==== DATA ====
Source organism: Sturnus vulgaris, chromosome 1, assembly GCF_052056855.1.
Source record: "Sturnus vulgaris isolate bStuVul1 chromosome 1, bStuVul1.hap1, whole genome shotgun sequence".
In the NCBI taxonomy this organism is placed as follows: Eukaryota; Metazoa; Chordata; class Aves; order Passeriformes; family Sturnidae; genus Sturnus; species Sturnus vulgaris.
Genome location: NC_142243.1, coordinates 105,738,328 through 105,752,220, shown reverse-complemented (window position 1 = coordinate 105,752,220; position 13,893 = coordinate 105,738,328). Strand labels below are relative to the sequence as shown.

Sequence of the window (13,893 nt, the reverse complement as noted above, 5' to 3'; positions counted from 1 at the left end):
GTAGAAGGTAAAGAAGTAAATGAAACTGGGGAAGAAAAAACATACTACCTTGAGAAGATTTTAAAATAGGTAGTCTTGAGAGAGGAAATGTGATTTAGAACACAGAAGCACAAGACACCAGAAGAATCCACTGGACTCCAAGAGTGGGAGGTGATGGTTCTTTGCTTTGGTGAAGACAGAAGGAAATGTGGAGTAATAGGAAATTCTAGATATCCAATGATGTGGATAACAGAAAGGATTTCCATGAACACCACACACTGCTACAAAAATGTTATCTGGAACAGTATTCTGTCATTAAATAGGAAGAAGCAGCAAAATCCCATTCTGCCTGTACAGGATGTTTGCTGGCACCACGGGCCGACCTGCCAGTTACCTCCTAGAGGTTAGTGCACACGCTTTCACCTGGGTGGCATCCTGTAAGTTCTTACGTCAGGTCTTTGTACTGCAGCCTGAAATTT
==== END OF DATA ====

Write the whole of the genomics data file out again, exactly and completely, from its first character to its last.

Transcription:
Source organism: Sturnus vulgaris, chromosome 1, assembly GCF_052056855.1.
Source record: "Sturnus vulgaris isolate bStuVul1 chromosome 1, bStuVul1.hap1, whole genome shotgun sequence".
In the NCBI taxonomy this organism is placed as follows: Eukaryota; Metazoa; Chordata; class Aves; order Passeriformes; family Sturnidae; genus Sturnus; species Sturnus vulgaris.
Genome location: NC_142243.1, coordinates 105,738,328 through 105,752,220, shown reverse-complemented (window position 1 = coordinate 105,752,220; position 13,893 = coordinate 105,738,328). Strand labels below are relative to the sequence as shown.

Sequence of the window (13,893 nt, the reverse complement as noted above, 5' to 3'; positions counted from 1 at the left end):
GTAGAAGGTAAAGAAGTAAATGAAACTGGGGAAGAAAAAACATACTACCTTGAGAAGATTTTAAAATAGGTAGTCTTGAGAGAGGAAATGTGATTTAGAACACAGAAGCACAAGACACCAGAAGAATCCACTGGACTCCAAGAGTGGGAGGTGATGGTTCTTTGCTTTGGTGAAGACAGAAGGAAATGTGGAGTAATAGGAAATTCTAGATATCCAATGATGTGGATAACAGAAAGGATTTCCATGAACACCACACACTGCTACAAAAATGTTATCTGGAACAGTATTCTGTCATTAAATAGGAAGAAGCAGCAAAATCCCATTCTGCCTGTACAGGATGTTTGCTGGCACCACGGGCCGACCTGCCAGTTACCTCCTAGAGGTTAGTGCACACGCTTTCACCTGGGTGGCATCCTGTAAGTTCTTACGTCAGGTCTTTGTACTGCAGCCTGAAATTT